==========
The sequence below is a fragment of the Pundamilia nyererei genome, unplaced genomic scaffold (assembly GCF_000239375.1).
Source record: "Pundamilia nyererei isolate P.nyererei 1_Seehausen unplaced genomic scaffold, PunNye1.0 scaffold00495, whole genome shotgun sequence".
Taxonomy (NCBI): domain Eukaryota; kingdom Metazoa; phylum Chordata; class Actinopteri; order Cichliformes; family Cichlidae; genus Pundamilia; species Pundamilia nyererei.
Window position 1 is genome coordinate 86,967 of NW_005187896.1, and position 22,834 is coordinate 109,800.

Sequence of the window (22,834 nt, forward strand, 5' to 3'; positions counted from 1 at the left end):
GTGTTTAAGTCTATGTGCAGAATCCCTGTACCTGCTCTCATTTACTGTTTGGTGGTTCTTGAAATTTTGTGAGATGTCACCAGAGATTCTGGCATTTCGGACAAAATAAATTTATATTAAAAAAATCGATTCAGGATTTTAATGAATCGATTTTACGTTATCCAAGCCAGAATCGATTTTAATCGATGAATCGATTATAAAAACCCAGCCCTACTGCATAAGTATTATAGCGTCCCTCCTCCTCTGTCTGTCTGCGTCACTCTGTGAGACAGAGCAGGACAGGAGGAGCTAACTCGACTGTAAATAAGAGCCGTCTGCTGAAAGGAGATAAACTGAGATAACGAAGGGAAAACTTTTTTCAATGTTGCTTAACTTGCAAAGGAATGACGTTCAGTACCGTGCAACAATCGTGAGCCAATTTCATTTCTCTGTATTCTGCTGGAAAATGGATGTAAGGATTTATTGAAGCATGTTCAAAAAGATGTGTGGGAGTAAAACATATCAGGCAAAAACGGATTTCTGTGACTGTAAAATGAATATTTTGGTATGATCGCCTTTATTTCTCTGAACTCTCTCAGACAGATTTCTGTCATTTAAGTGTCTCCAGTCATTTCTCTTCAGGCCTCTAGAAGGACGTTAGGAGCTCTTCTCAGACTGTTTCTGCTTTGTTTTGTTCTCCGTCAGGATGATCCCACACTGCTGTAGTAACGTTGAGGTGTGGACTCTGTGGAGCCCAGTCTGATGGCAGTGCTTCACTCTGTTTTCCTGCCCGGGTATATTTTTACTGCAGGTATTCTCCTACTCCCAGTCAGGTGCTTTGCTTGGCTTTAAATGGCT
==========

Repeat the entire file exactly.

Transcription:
The sequence below is a fragment of the Pundamilia nyererei genome, unplaced genomic scaffold (assembly GCF_000239375.1).
Source record: "Pundamilia nyererei isolate P.nyererei 1_Seehausen unplaced genomic scaffold, PunNye1.0 scaffold00495, whole genome shotgun sequence".
Taxonomy (NCBI): domain Eukaryota; kingdom Metazoa; phylum Chordata; class Actinopteri; order Cichliformes; family Cichlidae; genus Pundamilia; species Pundamilia nyererei.
Window position 1 is genome coordinate 86,967 of NW_005187896.1, and position 22,834 is coordinate 109,800.

Sequence of the window (22,834 nt, forward strand, 5' to 3'; positions counted from 1 at the left end):
GTGTTTAAGTCTATGTGCAGAATCCCTGTACCTGCTCTCATTTACTGTTTGGTGGTTCTTGAAATTTTGTGAGATGTCACCAGAGATTCTGGCATTTCGGACAAAATAAATTTATATTAAAAAAATCGATTCAGGATTTTAATGAATCGATTTTACGTTATCCAAGCCAGAATCGATTTTAATCGATGAATCGATTATAAAAACCCAGCCCTACTGCATAAGTATTATAGCGTCCCTCCTCCTCTGTCTGTCTGCGTCACTCTGTGAGACAGAGCAGGACAGGAGGAGCTAACTCGACTGTAAATAAGAGCCGTCTGCTGAAAGGAGATAAACTGAGATAACGAAGGGAAAACTTTTTTCAATGTTGCTTAACTTGCAAAGGAATGACGTTCAGTACCGTGCAACAATCGTGAGCCAATTTCATTTCTCTGTATTCTGCTGGAAAATGGATGTAAGGATTTATTGAAGCATGTTCAAAAAGATGTGTGGGAGTAAAACATATCAGGCAAAAACGGATTTCTGTGACTGTAAAATGAATATTTTGGTATGATCGCCTTTATTTCTCTGAACTCTCTCAGACAGATTTCTGTCATTTAAGTGTCTCCAGTCATTTCTCTTCAGGCCTCTAGAAGGACGTTAGGAGCTCTTCTCAGACTGTTTCTGCTTTGTTTTGTTCTCCGTCAGGATGATCCCACACTGCTGTAGTAACGTTGAGGTGTGGACTCTGTGGAGCCCAGTCTGATGGCAGTGCTTCACTCTGTTTTCCTGCCCGGGTATATTTTTACTGCAGGTATTCTCCTACTCCCAGTCAGGTGCTTTGCTTGGCTTTAAATGGCT